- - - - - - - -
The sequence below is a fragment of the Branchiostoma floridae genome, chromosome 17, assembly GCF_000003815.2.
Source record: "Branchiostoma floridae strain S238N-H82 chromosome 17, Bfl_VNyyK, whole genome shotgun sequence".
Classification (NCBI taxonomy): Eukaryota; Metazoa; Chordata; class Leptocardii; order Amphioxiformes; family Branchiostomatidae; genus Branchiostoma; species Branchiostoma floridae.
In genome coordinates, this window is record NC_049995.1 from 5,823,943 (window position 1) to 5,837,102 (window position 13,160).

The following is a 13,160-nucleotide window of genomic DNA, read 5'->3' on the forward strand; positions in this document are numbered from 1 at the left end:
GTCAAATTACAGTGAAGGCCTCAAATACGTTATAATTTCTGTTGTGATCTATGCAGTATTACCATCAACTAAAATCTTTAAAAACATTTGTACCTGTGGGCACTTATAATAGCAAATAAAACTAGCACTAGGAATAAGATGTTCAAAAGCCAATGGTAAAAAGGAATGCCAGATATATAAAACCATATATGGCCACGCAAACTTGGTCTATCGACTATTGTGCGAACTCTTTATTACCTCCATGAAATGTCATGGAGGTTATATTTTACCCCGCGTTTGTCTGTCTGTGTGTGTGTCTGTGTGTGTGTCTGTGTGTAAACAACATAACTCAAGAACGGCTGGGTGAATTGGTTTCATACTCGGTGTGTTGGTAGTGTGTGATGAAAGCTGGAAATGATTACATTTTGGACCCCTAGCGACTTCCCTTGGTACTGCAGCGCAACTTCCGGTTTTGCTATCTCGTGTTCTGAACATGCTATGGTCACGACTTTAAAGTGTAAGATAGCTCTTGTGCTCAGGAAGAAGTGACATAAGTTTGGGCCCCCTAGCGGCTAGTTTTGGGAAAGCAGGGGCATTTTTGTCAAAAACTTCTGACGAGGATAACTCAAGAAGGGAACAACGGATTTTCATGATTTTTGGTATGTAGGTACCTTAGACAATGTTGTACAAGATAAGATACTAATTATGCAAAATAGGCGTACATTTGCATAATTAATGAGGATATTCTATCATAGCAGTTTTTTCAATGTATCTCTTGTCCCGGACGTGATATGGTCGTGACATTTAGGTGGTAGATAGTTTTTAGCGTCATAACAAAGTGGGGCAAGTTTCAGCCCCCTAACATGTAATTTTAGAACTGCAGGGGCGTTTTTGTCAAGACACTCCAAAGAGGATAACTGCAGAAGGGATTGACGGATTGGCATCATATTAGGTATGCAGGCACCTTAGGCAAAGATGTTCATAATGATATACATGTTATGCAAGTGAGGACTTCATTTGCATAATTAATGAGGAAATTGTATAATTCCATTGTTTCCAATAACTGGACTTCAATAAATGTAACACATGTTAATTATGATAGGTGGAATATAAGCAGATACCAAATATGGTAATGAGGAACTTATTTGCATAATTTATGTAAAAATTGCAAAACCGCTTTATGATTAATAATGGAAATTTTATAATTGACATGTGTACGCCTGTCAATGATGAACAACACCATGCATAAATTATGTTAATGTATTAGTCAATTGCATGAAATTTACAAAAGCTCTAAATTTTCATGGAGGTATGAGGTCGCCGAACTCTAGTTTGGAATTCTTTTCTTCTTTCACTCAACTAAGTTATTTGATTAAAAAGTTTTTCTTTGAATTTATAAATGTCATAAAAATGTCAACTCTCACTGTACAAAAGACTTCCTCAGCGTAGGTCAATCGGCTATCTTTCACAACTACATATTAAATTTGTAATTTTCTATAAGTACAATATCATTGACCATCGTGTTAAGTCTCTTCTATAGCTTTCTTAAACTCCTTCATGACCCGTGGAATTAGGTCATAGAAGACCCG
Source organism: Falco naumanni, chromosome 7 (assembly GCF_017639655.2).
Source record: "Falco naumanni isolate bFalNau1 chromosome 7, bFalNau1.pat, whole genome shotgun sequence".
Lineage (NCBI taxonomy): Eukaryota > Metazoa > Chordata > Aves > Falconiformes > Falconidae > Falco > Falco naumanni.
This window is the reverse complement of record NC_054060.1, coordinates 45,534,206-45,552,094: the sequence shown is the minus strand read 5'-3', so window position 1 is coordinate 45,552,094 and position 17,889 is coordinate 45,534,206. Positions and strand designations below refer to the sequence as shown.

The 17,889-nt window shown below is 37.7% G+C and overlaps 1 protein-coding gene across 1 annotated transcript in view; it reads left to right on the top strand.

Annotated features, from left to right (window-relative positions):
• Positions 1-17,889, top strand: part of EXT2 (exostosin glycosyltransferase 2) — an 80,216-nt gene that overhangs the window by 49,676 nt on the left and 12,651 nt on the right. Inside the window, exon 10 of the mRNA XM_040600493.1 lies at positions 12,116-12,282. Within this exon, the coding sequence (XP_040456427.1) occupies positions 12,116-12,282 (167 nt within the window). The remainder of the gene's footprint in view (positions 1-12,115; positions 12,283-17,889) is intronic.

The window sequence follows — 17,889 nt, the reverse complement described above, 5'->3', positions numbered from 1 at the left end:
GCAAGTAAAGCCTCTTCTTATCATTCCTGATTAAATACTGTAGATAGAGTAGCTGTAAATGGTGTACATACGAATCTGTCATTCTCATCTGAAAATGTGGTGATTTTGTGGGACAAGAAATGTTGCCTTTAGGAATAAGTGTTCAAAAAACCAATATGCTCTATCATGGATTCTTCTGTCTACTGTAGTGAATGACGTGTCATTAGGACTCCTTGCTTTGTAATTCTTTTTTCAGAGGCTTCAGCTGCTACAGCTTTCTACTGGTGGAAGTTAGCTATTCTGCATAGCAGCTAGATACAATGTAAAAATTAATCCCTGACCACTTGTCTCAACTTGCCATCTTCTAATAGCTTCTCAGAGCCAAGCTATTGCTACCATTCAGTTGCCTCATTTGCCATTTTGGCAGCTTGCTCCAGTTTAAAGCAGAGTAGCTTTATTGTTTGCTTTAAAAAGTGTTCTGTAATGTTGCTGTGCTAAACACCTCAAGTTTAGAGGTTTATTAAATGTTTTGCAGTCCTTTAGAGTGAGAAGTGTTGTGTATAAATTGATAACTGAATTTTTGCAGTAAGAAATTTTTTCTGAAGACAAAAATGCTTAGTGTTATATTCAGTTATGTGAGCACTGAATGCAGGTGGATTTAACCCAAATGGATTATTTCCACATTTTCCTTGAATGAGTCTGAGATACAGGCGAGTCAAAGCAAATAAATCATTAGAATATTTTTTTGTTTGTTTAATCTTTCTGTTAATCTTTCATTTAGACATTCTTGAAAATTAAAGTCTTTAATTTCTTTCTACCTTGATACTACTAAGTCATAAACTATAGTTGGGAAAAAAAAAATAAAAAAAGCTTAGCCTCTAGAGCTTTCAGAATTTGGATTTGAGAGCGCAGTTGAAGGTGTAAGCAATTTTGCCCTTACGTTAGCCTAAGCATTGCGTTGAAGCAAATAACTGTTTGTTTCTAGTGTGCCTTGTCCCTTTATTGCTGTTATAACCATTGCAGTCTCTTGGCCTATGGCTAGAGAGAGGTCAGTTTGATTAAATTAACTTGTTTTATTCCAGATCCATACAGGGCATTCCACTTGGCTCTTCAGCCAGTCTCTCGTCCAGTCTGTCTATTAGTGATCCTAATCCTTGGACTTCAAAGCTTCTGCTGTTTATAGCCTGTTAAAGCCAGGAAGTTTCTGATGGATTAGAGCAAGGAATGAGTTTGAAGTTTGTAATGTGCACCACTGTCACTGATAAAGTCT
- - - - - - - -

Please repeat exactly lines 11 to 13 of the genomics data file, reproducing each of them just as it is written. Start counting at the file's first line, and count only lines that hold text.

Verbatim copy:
The 17,889-nt window shown below is 37.7% G+C and overlaps 1 protein-coding gene across 1 annotated transcript in view; it reads left to right on the top strand.

Annotated features, from left to right (window-relative positions):
• Positions 1-17,889, top strand: part of EXT2 (exostosin glycosyltransferase 2) — an 80,216-nt gene that overhangs the window by 49,676 nt on the left and 12,651 nt on the right. Inside the window, exon 10 of the mRNA XM_040600493.1 lies at positions 12,116-12,282. Within this exon, the coding sequence (XP_040456427.1) occupies positions 12,116-12,282 (167 nt within the window). The remainder of the gene's footprint in view (positions 1-12,115; positions 12,283-17,889) is intronic.